Handling overflow and division by zero

Nikita Karetnikov nikita at karetnikov.org
Sun Jun 28 22:15:11 UTC 2015

Haskell is often marketed as a safe (or safer) language, but there's
an issue that makes it less safe as it could be.  I'm talking about
arithmetic overflows and division by zero.  The safeint package tries
to address this, but it only supports the Int type because (as I
understand it) there are no useful primitives for other common types
defined in Data.Int and Data.Word.

I've tried adding Int64 support to safeint just to see how it would work
without primops.  Here's a snippet (I haven't tested this code well, so
it may be wrong, sorry about that):

shiftRUnsigned :: Word64 -> Int -> Word64
shiftRUnsigned = shiftR

-- http://git.haskell.org/ghc.git/blob/HEAD:/compiler/codeGen/StgCmmPrim.hs#l930
plusSI64 :: SafeInt64 -> SafeInt64 -> SafeInt64
plusSI64 (SI64 a) (SI64 b) = if c == 0 then SI64 r else overflowError
    r = a + b
    c = (fromIntegral $ (complement (a `xor` b)) .&. (a `xor` r))
        ((finiteBitSize a) - 1)

-- http://git.haskell.org/ghc.git/blob/HEAD:/compiler/codeGen/StgCmmPrim.hs#l966
minusSI64 :: SafeInt64 -> SafeInt64 -> SafeInt64
minusSI64 (SI64 a) (SI64 b) = if c == 0 then SI64 r else overflowError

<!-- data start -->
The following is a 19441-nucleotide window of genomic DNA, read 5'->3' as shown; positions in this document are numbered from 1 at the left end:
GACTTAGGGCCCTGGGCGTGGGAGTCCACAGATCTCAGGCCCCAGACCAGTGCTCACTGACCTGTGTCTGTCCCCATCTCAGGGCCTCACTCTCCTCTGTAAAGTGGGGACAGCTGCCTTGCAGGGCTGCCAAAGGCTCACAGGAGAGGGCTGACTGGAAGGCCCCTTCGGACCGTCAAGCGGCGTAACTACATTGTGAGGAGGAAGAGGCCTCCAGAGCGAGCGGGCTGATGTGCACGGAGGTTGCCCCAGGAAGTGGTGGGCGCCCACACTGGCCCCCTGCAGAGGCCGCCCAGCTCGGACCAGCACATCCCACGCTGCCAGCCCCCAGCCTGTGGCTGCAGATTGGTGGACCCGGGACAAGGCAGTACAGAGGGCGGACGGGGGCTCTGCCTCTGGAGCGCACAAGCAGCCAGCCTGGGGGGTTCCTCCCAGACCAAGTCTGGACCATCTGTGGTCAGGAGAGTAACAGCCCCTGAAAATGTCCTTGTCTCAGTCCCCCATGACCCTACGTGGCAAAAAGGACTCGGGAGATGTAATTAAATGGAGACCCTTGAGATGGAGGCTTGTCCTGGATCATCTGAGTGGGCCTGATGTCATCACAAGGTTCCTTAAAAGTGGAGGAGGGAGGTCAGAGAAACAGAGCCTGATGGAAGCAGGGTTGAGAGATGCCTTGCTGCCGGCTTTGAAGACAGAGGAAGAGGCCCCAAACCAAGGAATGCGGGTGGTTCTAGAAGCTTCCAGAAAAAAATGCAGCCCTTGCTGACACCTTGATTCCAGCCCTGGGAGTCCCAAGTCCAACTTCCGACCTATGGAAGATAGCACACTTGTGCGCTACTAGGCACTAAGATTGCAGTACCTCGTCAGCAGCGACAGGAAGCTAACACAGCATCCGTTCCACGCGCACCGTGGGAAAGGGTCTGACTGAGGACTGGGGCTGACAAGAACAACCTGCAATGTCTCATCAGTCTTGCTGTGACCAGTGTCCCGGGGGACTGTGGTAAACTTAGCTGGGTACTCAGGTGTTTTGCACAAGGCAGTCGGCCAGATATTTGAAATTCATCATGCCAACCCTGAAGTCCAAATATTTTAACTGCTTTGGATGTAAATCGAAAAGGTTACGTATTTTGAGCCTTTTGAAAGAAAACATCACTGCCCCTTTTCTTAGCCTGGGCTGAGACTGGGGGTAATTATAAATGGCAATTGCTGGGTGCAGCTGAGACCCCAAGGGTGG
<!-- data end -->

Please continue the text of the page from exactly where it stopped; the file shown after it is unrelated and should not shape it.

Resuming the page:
r = a - b
    c = (fromIntegral $ (a `xor` b) .&. (a `xor` r))
        ((finiteBitSize a) - 1)

-- https://stackoverflow.com/a/1815371
timesSI64 :: SafeInt64 -> SafeInt64 -> SafeInt64
timesSI64 (SI64 a) (SI64 b) =
  let x = a * b
  in if a /= 0 && x `div` a /= b
     then overflowError
     else SI64 x

I may be wrong, but my understanding is that new primops could reduce
overhead here.  If so, would a patch adding them be accepted?  Are
there any caveats?

In the safeint package, would it be reasonable to return an Either
value instead of throwing an exception?  Or would it be too much?

I haven't created a wiki page or ticket because I don't know much, so
I want to get some feedback before doing so.  That would be my first
patch to GHC (if ever), so maybe I'm not the best candidate, but I've
been thinking about it for too long to ignore. :\

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